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August 7, 2013
Travel / Elsewhere / Paris Guide

My Guide to Paris

When I was a young clothing buyer and the Franc was eleven to the dollar, I used to fly to Paris, head to Le Sentier (then the center of textiles and manufacturing, now home to internet start ups–how ironic!), and stock my store with oversized paisley shirts and skinny jeans, circa 1985. I stayed at a basic hotel on a quiet street in the 6th arrondissement and lived mainly off baguettes and cheese. I haven’t been back in ten years (can it be that long?), but I made it this summer. I sent my daughter to a month-long French immersion program with a plan to pick her up at the end. Armed with exhaustive research, my dog-eared Plan de Paris, very rusty French and my friend Hannah (six feet and blonde, they LOVED her in Paris) in tow, I set out. If you’re thinking of going to Paris, here’s my list. p.s. see more photos here!


View The-e-list Guide to Paris in a larger map


Before you go:

Lucky for me, my friend Dorie (THAT Dorie) gave me a great list of Paris blogs for restaurants, hotels and things to do. After nights of surfing, I pinned ideas of where to go and what to do to my Paris Evernote (if you don’t know about indispensable Evernote, check it out here). I relied heavily on Paris by Mouth for restaurant advice, even signing up for their Taste of St. Germain food tour, which turned out to be one of the highlights of the trip. We stopped at Androuet for fromage (from lemony chevre to a stinky and delicious Gaugry), picked up artisanal baguettes at Eric Kayser, the original fleur de sel caramel at Henri le Roux and visited Patrick Roger for a peak at his over-the-top chocolate sculptures and treats. We made our way to the wine cave at La Dernier Goutte with our booty for hand-selected biodynamic wines to go with our cheese. Our delightful guide, Sarah, was super knowledgeable. Take the 4pm tour and don’t make dinner plans! Besides getting a few euros at AAA in advance, making restaurant reservations and switching my phone service to an international plan (no matter what, do NOT keep your roaming or cellular service on), the single most important thing I did was create a GOOGLE MAP of all the things I wanted to see, eat and do.  You can use mine, the-e-list guide to Parisby clicking here. Or create your own: find out how, here. 2013-07-25-16.25.04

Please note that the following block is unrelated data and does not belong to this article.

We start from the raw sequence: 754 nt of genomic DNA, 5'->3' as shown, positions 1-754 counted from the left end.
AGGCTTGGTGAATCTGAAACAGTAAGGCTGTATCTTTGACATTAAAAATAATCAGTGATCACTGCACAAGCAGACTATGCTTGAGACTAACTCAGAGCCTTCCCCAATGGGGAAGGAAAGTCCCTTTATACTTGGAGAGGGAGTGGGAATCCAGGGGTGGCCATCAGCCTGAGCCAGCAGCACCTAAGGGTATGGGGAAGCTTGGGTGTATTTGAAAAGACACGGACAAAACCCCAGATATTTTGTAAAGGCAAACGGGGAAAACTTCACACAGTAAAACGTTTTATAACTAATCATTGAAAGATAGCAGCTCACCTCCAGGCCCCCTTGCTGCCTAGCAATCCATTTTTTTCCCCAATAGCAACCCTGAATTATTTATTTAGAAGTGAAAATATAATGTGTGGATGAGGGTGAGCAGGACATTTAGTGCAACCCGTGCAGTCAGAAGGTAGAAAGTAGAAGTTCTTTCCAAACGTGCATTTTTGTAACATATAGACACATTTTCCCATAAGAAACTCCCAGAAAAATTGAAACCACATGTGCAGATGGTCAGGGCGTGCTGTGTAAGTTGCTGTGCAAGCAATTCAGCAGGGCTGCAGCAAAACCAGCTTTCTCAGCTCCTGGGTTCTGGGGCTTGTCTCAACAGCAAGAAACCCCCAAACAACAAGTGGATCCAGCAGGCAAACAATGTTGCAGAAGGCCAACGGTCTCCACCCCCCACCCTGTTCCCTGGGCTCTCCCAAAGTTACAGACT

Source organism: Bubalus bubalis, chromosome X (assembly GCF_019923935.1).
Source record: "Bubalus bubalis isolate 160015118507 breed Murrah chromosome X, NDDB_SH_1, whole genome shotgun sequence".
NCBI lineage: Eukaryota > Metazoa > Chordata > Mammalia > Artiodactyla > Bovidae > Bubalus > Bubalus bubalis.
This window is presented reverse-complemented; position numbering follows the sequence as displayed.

Restaurants:

I did encyclopedic research on where to eat  before I left, and it’s a good idea. Most of the hot spots need at least a week or two for a reservation and some, like Le Comptoir (Dorie’s favorite), Frenchie or Septime take much longer. Le Comptoir doesn’t take reservations for lunch, so get in line as we did at 11:40, and you’re sure to get a table. It’s simply not true that all Parisian restaurants have good food, so it’s best to plan ahead, whether you’re looking for a classic bistro or the latest in trendy cooking. The last few times in Paris we stuck mainly with the classics, so this visit we tried (and preferred) the newish bistronomy, a fresh version of French cooking with gorgeous plates and gentler pricing.

Le Comptoir – If you couldn’t snag dinner reservations, get in line and have an exquisite lunch at Yves Camdeborde’s tiny bistro that launched bistronomy. If you’re staying in the hotel, rumor has it that you’re guaranteed a table.

comptoir

Le Comptoir

Les Papilles – Reserve in advance and confirm the day of, for this charming bar a vin/bistro in the 5th, where you are served whatever they’re cooking. No menu, kitchen the size of my closet and astonishingly good.

lespapilles

Les Papilles

Pirouette – Perhaps our family favorite, a fresh bistro in light oak and dark gray with a creative chef at the helm. As our waiter said, “trust the chief”! We were sorry we didn’t make it back for a second meal. If your jaunt at Dehillerin made you hungry, this spot is nearby.

pirhouette

Pirouette